A varied timetable includes oral expression, aural comprehension and writing skills, which are taught in small groups to enhance confidence and active learning.   Our teaching methods allow you to engage with a range of language-learning technologies. Materials including textbooks, videos, films, novels, audio files and websites are supported by online resources that compliment classroom activities and promote and enable independent learning.   Class materials include a range from literary and historical to contemporary journalistic texts, providing a broad insight into Italian language and culture.

To provide a foundation for more specialised studies, you also study modules devoted to the history and culture of Italy dating back to Roman times as well as modern and contemporary Italian politics, economics and society.    

Other information

Distinctive features

The BA in Italian conforms to the standards set out in the Credit and Qualification Framework for Wales and the Quality Assurance Agency (QAA) benchmarks.

The distinctive features of the course include:

  • entry option for applicants who do not have Italian A-level (such applicants will generally require an A-level in another modern foreign language). Italian at Cardiff is therefore studied at beginner or advanced level in years one and two
  • both beginners and advanced routes include option modules in film, literature, history of art, politics and history
  • teaching by staff who are actively involved in a diverse range of research specialisms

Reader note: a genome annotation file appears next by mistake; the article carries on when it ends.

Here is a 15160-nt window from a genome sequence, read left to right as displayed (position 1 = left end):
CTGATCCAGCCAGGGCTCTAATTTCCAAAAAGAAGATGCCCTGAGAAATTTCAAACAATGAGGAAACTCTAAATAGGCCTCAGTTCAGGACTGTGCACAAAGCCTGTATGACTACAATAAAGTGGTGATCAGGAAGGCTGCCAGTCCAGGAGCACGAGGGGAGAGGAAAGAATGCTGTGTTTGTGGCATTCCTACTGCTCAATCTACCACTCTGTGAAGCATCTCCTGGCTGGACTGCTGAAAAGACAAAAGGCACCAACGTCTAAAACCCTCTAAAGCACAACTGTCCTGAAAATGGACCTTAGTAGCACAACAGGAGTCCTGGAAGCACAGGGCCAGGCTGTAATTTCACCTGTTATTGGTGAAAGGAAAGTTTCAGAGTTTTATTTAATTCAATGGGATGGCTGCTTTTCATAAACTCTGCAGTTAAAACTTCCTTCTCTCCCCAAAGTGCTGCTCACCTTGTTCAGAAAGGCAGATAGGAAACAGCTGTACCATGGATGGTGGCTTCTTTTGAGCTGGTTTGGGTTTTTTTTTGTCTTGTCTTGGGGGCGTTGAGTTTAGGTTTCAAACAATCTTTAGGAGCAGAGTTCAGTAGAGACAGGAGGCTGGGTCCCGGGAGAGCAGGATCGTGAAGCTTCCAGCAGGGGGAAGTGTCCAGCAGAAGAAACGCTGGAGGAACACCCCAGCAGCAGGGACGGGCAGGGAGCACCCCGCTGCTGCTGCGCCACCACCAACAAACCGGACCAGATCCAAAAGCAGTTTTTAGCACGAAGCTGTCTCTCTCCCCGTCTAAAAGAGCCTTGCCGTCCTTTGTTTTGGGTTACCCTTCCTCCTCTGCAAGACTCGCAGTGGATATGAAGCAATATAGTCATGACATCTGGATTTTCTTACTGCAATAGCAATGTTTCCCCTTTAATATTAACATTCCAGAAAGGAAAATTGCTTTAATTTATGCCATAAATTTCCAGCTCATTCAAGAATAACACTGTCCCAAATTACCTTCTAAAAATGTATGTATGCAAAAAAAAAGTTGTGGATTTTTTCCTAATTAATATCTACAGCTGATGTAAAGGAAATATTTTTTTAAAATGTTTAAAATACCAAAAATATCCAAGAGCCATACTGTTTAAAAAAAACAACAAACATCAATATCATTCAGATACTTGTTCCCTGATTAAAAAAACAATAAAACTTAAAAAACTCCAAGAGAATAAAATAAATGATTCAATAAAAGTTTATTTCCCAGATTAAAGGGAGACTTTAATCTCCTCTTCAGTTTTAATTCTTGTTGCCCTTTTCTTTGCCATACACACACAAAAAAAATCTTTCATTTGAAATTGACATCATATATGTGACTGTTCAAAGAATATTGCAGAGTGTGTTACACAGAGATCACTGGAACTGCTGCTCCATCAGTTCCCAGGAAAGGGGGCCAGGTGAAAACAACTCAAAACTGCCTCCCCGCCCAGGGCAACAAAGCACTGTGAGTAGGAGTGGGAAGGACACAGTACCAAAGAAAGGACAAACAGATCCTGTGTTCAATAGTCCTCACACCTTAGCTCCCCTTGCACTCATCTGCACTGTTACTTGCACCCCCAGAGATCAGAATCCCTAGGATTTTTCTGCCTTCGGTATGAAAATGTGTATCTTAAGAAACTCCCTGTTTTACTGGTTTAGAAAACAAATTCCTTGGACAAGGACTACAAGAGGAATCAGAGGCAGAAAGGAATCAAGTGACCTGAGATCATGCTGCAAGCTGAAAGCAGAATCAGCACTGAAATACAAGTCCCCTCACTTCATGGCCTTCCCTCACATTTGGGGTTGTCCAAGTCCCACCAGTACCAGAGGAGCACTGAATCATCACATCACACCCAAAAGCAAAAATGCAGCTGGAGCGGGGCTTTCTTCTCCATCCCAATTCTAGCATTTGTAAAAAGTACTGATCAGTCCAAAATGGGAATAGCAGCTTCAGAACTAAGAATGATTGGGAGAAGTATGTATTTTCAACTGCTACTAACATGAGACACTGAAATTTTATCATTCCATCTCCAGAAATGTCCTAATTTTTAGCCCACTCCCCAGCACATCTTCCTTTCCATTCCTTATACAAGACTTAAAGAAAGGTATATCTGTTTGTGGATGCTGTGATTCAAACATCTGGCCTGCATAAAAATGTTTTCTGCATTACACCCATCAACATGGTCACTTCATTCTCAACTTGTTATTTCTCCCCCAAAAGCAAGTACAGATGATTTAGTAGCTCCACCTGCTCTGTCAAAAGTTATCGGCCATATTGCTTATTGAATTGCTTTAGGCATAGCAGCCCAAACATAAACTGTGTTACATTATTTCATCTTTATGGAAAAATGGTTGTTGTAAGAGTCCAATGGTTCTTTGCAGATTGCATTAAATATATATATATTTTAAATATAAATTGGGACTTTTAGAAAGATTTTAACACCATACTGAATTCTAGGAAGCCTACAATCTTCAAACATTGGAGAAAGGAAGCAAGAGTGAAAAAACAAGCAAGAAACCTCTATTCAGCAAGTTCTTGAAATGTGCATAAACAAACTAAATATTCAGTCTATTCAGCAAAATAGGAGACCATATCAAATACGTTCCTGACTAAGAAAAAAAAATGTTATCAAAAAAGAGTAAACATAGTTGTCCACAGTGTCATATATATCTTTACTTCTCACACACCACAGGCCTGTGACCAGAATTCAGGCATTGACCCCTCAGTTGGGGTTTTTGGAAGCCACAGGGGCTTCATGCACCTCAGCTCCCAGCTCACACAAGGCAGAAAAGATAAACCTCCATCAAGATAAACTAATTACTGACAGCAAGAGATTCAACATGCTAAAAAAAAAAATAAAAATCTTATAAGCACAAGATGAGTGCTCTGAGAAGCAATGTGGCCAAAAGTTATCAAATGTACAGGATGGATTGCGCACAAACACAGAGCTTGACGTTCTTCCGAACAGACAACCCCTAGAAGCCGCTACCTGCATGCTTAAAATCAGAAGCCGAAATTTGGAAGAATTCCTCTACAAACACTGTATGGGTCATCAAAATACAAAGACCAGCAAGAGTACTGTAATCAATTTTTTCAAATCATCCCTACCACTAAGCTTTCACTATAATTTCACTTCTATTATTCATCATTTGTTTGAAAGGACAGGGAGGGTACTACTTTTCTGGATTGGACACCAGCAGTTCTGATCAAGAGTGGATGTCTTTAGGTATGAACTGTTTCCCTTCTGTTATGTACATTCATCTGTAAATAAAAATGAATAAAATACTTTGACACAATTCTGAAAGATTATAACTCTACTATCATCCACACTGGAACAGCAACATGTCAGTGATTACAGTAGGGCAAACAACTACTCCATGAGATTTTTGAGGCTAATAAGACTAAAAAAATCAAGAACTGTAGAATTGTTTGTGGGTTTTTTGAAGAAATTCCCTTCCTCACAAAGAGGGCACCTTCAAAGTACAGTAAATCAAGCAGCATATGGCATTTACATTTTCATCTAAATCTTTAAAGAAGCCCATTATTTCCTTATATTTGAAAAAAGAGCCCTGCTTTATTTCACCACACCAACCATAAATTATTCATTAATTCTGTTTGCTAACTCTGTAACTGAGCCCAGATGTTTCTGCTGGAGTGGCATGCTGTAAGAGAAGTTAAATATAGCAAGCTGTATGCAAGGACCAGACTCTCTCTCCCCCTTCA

• we place great emphasis on strengthening reading, writing, oral and aural skills. These vital communication skills are practiced and developed through regular classwork exercises, written work, use of video and audio material, and interaction with native speakers (including Italian Erasmus students hosted by the department) 
  • Italian language is a core module throughout your course, taught by native speakers
  • year three is spent abroad, either studying at an Italian University, or working in Italy, with a chance to teach in an Italian school or following a work placement in another organisation or company.  

How will I be taught?

Language classes are taught in groups to enhance confidence and active learning.   We place great emphasis on strengthening reading, writing, oral and aural skills.  These vital communication skills are practiced and developed through regular classwork exercises and written work.  Our teaching methods allow you to engage with a range of materials including videos, films, websites as well as interactive learning tools.

Most of the optional modules consist of a mixture of lectures and seminars that enable you to develop communication and analytical skills, and to develop critical thinking in a supportive environment.

Lectures provide an overview of the key concepts and frameworks for a topic, equipping you to carry out independent research for the seminars and to develop your own ideas.

Seminars provide an opportunity for you to explore the ideas outlined in the lecture in a small group environment. Seminars would usually consist of around 15 students and the seminar leader (a member of the teaching team). Seminars may take various formats, including plenary group discussion, small group work and student-led presentations. Seminars offer a rewarding opportunity to engage critically with the key ideas and reading of a topic, and to explore areas of particular interest with an expert in the field. It is vital that you prepare for seminars (undertaking any set reading, developing independent critical thought) in order to gain the maximum benefit from the sessions. 

Admissions tutors

Dr Mariagiovanna Motta, Course Administrator

Dr Mariagiovanna Motta, Admissions Tutor